President Trump attends a White House meeting on Nov. 28 that Democrats skipped. (Jonathan Ernst/Reuters)

Attempts to avert a government shutdown hit a snag late Monday as a bloc of conservative lawmakers pressured top GOP leaders to set a new spending deadline for just after Christmas — instead of just before — in a bid to maintain the party’s leverage in talks with Democrats over spending levels and other year-end concerns.

Government funding is set to expire Friday, giving Republicans who control Congress just a few days to shore up support. President Trump and top congressional leaders agreed to meet Thursday afternoon to discuss details of a new year-end spending agreement — just hours before spending runs out.

Over the weekend, Republican leaders unveiled a bill to keep the government operating through Dec. 22, giving bipartisan negotiators more time to reach an agreement.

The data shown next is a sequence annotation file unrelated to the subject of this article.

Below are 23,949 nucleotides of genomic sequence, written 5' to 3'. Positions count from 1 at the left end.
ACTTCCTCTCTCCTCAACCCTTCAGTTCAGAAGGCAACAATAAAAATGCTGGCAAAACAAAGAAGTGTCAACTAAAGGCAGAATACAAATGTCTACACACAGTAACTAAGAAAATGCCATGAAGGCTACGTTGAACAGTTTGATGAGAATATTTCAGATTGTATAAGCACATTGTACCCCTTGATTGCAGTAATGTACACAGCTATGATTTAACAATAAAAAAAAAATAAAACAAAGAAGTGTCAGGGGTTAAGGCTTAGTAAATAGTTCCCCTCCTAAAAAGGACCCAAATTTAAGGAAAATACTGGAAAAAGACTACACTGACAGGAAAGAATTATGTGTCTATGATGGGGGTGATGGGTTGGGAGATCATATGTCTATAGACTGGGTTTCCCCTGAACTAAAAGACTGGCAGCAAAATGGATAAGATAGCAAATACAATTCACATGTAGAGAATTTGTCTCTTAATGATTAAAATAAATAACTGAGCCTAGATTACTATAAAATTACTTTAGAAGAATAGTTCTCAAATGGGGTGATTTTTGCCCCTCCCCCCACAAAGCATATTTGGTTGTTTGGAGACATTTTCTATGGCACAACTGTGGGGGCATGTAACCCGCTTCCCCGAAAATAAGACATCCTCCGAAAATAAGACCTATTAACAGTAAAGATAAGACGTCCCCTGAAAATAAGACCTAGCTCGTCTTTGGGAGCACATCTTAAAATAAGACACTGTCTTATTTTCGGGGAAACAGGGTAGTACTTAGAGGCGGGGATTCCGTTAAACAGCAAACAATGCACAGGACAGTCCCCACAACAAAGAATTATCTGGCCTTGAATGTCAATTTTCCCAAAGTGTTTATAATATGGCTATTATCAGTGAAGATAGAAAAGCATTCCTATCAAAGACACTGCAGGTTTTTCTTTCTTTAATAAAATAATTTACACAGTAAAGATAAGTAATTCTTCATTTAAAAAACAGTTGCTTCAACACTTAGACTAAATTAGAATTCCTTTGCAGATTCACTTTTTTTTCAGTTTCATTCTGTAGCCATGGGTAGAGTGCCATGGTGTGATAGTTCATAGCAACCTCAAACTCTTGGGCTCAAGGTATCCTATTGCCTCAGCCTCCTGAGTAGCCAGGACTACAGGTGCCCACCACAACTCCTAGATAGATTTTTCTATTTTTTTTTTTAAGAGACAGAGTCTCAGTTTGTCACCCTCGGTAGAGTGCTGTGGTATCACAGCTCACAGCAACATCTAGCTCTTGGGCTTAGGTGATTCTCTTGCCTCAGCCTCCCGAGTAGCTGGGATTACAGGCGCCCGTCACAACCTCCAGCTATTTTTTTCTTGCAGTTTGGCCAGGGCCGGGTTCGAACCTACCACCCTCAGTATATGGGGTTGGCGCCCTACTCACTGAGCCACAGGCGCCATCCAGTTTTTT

But in a sign of trouble, members of the House Freedom Caucus on Monday night briefly withheld support for a bill to formally launch negotiations with the Senate on a GOP tax restructuring plan — not over issues with the Senate legislation, but as a way to extract concessions from Republican leaders on the spending measure.

Freedom Caucus members ultimately helped Republicans approve the launch of formal tax negotiations, but leaders of the bloc said that House GOP leaders had agreed to keep talking about possibly setting the next deadline on Dec. 30.

“There’s not going to be a government shutdown. It’s just not going to happen,” Senate Majority Leader Mitch McConnell (R-Ky.) said over the weekend. Here, he answers media questions at a news conference in Louisville on Dec. 2. (Timothy D. Easley/AP)